Created Date:
01 February 2021

Cayman Islands Private Client 2021 (Lexology Getting The Deal Through)

For international HNWIs and their families, it is vital that both they and their advisers are aware of the significantly different legal frameworks that exist when choosing to live, do business and/or invest in a jurisdiction. In this guide, lawyers from our Cayman Islands private client team outline the main issues for Cayman's private client sector, including taxation, trusts and foundations, same-sex marriages and civil unions, succession and estate planning, wills and inheritance, immigration, property, legislative changes and disclosure obligations.


Please click on the links below to jump to the relevant section:


Residence and domicile

How does an individual become taxable in your jurisdiction? (Include considerations of residence and domicile and what types of income and gains are chargeable.)

There are no income or capital gains taxes for individuals in the Cayman Islands. This is the case regardless of the circumstances by which the individual has obtained residency.

When answering the tax questions below, please briefly describe the relevant taxes imposed in your jurisdiction and any reliefs or exemptions that may apply, in each case focussing, where possible, on those taxes, reliefs and exemptions likely to be of principal relevance to a high net worth individual.


What, if any, taxes apply to an individual's income?

There is no income tax in the Cayman Islands.

Capital gains

What, if any, taxes apply to an individual's capital gains?

There is no capital gains tax in the Cayman Islands.

Lifetime gifts

What, if any, taxes apply if an individual makes lifetime gifts?

Generally speaking, and outside of real estate (as noted below) there are no gift taxes in the Cayman Islands. For land, stamp duty is payable in the Cayman Islands on gifts of land located within the Cayman Islands by the person receiving the gift unless it falls within certain permitted exemptions, for example, where there has been a transfer of land for ‘love and affection’ between family members..

Where stamp duty applies, on the transfer of land it is levied at a rate of 7.5 per cent of the market value. First-time Caymanian purchasers of land are eligible for reduced rates of duty of zero to 2 per cent, depending on the value of the property being purchased and whether it is undeveloped land or developed property and it is possible to apply for a waiver of the duty payable where a transfer does not result in any change of beneficial ownership.


What, if any, taxes apply to an individual's transfers on death and to his or her estate following death?

There are no estate or wealth taxes in the Cayman Islands.

Real property

What, if any, taxes apply to an individual's real property?

Other than stamp duty, there are no taxes on real property in the Cayman Islands.

Non-cash assets

What, if any, taxes apply on the import or export, for personal use and enjoyment, of assets other than cash by an individual to your jurisdiction?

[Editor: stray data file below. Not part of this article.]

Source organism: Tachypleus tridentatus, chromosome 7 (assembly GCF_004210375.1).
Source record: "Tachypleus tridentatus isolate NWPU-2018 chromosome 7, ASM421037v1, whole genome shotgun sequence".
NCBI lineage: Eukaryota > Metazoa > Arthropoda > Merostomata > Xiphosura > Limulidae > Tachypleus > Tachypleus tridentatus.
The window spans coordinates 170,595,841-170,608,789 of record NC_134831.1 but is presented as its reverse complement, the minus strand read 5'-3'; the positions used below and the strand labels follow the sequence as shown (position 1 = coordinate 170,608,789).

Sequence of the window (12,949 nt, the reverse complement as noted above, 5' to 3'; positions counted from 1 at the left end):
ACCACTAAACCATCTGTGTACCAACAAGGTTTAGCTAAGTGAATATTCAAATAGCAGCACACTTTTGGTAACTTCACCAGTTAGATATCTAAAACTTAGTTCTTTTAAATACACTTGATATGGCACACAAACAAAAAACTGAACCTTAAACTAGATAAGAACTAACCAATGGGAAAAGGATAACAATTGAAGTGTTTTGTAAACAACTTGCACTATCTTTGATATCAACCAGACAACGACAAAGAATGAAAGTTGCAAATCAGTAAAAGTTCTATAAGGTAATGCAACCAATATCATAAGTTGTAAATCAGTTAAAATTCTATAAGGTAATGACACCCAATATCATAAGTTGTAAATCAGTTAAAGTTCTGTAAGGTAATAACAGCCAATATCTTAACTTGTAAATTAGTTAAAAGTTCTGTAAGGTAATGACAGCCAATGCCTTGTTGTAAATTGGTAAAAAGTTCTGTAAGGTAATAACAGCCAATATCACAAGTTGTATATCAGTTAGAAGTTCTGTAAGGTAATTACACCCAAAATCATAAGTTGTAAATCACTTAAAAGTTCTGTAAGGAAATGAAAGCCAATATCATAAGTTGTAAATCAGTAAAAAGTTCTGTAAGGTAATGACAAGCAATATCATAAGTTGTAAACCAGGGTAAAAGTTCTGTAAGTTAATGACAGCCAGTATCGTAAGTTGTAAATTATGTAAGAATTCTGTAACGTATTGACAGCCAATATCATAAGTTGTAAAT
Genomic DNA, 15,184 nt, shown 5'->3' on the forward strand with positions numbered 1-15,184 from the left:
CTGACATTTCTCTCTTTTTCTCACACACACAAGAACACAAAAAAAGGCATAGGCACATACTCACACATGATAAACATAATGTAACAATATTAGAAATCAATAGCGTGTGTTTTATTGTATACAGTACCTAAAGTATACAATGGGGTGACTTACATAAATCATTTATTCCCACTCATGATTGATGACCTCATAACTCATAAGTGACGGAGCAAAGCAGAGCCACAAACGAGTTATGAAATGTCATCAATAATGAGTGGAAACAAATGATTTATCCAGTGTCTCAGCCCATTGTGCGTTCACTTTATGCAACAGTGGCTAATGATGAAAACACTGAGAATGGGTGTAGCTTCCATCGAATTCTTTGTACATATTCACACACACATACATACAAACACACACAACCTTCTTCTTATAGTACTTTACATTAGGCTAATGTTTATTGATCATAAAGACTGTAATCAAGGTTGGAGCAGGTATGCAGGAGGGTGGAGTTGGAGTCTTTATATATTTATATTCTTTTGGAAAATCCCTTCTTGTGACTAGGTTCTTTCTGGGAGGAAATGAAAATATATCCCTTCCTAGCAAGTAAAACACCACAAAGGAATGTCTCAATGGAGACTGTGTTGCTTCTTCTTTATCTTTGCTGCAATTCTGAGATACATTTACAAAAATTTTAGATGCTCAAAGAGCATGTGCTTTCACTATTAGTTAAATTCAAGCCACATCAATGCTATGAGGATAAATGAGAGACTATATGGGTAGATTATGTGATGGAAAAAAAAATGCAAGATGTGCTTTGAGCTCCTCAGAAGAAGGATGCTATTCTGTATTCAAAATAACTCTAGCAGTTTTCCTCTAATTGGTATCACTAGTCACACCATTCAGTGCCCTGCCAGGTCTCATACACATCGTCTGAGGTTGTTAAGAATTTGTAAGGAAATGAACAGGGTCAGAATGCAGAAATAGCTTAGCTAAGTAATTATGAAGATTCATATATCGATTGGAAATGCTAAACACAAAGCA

Imported items are generally subject to a 22 per cent import duty. This is subject to certain personal allowances and concessions on some goods.

Other taxes

What, if any, other taxes (eg, wealth tax, VAT) may be particularly relevant to an individual?

There is no wealth tax or VAT in the Cayman Islands.

Trusts and other holding vehicles

What, if any, taxes apply to trusts or other asset-holding vehicles in your jurisdiction, and how are such taxes imposed? (If trusts do not exist or are not recognised in your jurisdiction, please focus on other asset-holding vehicles that may perform a similar role in estate and succession planning.)

There are no taxes in the Cayman Islands in respect of trusts or other holding vehicles, save that CI$40 stamp duty is payable on the establishment of a Cayman Islands trust. Income received by Cayman Islands trustees and distributions received by Cayman Islands resident beneficiaries is not subject to any Cayman Islands tax.


How are charities taxed in your jurisdiction?

Charities are not taxed in the Cayman Islands.

Anti-avoidance and anti-abuse provisions

What anti-avoidance and anti-abuse tax provisions apply in the context of private client wealth management? (This topic is expansive and authors need only answer in general terms rather than exhaustively.)

Because the Cayman Islands does not impose any income, capital gains or estate taxes, there are no anti-avoidance provisions in the Cayman Islands. The Cayman Islands is, however, subject to various regulatory regimes and multinational agreements that aim to prevent multinational tax avoidance and evasion (such as US Foreign Account Tax Compliance Act (FATCA) and the Common Reporting Standard (CRS).

Economic substance legislation has also recently come into force, requiring ‘relevant entities’ that are registered and tax resident in the Cayman Islands and are carrying on ‘relevant activities’ to report on and satisfy the ‘economic substance test’ as prescribed in the legislation. Many private wealth structures may not be subject to economic substance requirements as entities within these structures would typically not be carrying on any of the relevant activities, or, if they do, the relevant entity will often be subject to reduced requirements, which can be satisfied through the maintenance of a registered office and the completion of mandatory filings.

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Does your jurisdiction recognise trusts? (In the briefest terms, give details of the most salient points of the trust regime in your jurisdiction, and whether trusts governed by the laws of another jurisdiction are recognised.)

Trusts are recognised in the Cayman Islands and, although the Convention on the Law Applicable to Trusts and on their Recognition 1985 has not been extended to the Cayman Islands, the courts of the Cayman Islands will recognise most trusts established under foreign law.

A range of trusts may be established in the Cayman Islands including discretionary trusts, fixed interest trusts and charitable and non-charitable purpose trusts (see below). The principal legislation applicable to trusts is set out in the Trusts Law (2020 Revision).

Reserved powers trusts (in which powers are reserved to the settlor or conferred on the protector or other person) are also expressly permitted in the Cayman Islands by Part III of the Trusts Law (2020 Revision).